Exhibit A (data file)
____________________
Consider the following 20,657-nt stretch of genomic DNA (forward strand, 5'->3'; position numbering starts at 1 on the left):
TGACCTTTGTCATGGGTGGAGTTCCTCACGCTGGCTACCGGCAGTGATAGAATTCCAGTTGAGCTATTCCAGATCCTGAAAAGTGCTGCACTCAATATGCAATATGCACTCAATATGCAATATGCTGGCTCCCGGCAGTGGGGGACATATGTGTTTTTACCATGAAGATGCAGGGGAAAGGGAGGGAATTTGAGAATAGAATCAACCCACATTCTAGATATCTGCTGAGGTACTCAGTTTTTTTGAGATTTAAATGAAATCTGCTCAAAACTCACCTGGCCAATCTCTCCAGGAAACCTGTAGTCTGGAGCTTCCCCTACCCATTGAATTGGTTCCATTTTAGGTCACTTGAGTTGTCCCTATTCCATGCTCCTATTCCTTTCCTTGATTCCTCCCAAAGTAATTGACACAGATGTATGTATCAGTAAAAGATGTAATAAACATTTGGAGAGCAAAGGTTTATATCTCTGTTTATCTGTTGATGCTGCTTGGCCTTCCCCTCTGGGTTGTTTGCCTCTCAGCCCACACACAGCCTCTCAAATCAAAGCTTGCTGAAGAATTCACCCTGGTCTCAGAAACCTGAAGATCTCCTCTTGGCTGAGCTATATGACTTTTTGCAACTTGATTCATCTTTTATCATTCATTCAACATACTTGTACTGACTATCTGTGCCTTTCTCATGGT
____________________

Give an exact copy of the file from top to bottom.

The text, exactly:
Consider the following 20,657-nt stretch of genomic DNA (forward strand, 5'->3'; position numbering starts at 1 on the left):
TGACCTTTGTCATGGGTGGAGTTCCTCACGCTGGCTACCGGCAGTGATAGAATTCCAGTTGAGCTATTCCAGATCCTGAAAAGTGCTGCACTCAATATGCAATATGCACTCAATATGCAATATGCTGGCTCCCGGCAGTGGGGGACATATGTGTTTTTACCATGAAGATGCAGGGGAAAGGGAGGGAATTTGAGAATAGAATCAACCCACATTCTAGATATCTGCTGAGGTACTCAGTTTTTTTGAGATTTAAATGAAATCTGCTCAAAACTCACCTGGCCAATCTCTCCAGGAAACCTGTAGTCTGGAGCTTCCCCTACCCATTGAATTGGTTCCATTTTAGGTCACTTGAGTTGTCCCTATTCCATGCTCCTATTCCTTTCCTTGATTCCTCCCAAAGTAATTGACACAGATGTATGTATCAGTAAAAGATGTAATAAACATTTGGAGAGCAAAGGTTTATATCTCTGTTTATCTGTTGATGCTGCTTGGCCTTCCCCTCTGGGTTGTTTGCCTCTCAGCCCACACACAGCCTCTCAAATCAAAGCTTGCTGAAGAATTCACCCTGGTCTCAGAAACCTGAAGATCTCCTCTTGGCTGAGCTATATGACTTTTTGCAACTTGATTCATCTTTTATCATTCATTCAACATACTTGTACTGACTATCTGTGCCTTTCTCATGGT